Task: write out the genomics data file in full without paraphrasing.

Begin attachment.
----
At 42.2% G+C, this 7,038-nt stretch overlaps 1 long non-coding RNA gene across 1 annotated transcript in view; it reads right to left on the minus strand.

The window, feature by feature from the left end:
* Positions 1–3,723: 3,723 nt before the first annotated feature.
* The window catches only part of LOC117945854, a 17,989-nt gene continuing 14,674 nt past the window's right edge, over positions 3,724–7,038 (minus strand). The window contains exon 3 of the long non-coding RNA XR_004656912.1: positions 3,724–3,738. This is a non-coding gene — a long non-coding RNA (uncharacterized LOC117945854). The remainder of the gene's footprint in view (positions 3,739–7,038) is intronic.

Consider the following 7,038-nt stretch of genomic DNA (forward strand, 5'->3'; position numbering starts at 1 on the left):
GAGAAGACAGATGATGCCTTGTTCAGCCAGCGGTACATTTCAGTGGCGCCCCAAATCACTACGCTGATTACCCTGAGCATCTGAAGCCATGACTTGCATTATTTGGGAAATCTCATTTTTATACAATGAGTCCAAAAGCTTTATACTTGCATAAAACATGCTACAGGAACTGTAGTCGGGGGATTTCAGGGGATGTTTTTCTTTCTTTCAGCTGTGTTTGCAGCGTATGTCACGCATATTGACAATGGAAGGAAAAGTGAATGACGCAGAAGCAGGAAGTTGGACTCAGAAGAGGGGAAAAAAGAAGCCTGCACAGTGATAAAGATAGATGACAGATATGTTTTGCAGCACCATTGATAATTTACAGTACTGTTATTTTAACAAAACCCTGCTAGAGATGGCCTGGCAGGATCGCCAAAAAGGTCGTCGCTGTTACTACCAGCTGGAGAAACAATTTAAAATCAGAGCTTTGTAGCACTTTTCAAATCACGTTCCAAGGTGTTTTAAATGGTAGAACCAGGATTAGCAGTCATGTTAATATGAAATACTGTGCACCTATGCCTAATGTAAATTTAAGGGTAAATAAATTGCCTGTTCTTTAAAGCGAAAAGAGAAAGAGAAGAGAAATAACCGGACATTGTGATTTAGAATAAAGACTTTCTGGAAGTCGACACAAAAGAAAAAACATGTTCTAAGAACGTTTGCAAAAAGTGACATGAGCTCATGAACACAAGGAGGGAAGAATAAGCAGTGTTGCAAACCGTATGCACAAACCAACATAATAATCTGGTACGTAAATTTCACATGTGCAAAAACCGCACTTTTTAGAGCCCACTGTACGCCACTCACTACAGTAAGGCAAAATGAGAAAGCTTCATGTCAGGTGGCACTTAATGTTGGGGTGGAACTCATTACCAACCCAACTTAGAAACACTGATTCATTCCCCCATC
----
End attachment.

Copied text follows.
At 42.2% G+C, this 7,038-nt stretch overlaps 1 long non-coding RNA gene across 1 annotated transcript in view; it reads right to left on the minus strand.

The window, feature by feature from the left end:
* Positions 1–3,723: 3,723 nt before the first annotated feature.
* The window catches only part of LOC117945854, a 17,989-nt gene continuing 14,674 nt past the window's right edge, over positions 3,724–7,038 (minus strand). The window contains exon 3 of the long non-coding RNA XR_004656912.1: positions 3,724–3,738. This is a non-coding gene — a long non-coding RNA (uncharacterized LOC117945854). The remainder of the gene's footprint in view (positions 3,739–7,038) is intronic.

Consider the following 7,038-nt stretch of genomic DNA (forward strand, 5'->3'; position numbering starts at 1 on the left):
GAGAAGACAGATGATGCCTTGTTCAGCCAGCGGTACATTTCAGTGGCGCCCCAAATCACTACGCTGATTACCCTGAGCATCTGAAGCCATGACTTGCATTATTTGGGAAATCTCATTTTTATACAATGAGTCCAAAAGCTTTATACTTGCATAAAACATGCTACAGGAACTGTAGTCGGGGGATTTCAGGGGATGTTTTTCTTTCTTTCAGCTGTGTTTGCAGCGTATGTCACGCATATTGACAATGGAAGGAAAAGTGAATGACGCAGAAGCAGGAAGTTGGACTCAGAAGAGGGGAAAAAAGAAGCCTGCACAGTGATAAAGATAGATGACAGATATGTTTTGCAGCACCATTGATAATTTACAGTACTGTTATTTTAACAAAACCCTGCTAGAGATGGCCTGGCAGGATCGCCAAAAAGGTCGTCGCTGTTACTACCAGCTGGAGAAACAATTTAAAATCAGAGCTTTGTAGCACTTTTCAAATCACGTTCCAAGGTGTTTTAAATGGTAGAACCAGGATTAGCAGTCATGTTAATATGAAATACTGTGCACCTATGCCTAATGTAAATTTAAGGGTAAATAAATTGCCTGTTCTTTAAAGCGAAAAGAGAAAGAGAAGAGAAATAACCGGACATTGTGATTTAGAATAAAGACTTTCTGGAAGTCGACACAAAAGAAAAAACATGTTCTAAGAACGTTTGCAAAAAGTGACATGAGCTCATGAACACAAGGAGGGAAGAATAAGCAGTGTTGCAAACCGTATGCACAAACCAACATAATAATCTGGTACGTAAATTTCACATGTGCAAAAACCGCACTTTTTAGAGCCCACTGTACGCCACTCACTACAGTAAGGCAAAATGAGAAAGCTTCATGTCAGGTGGCACTTAATGTTGGGGTGGAACTCATTACCAACCCAACTTAGAAACACTGATTCATTCCCCCATC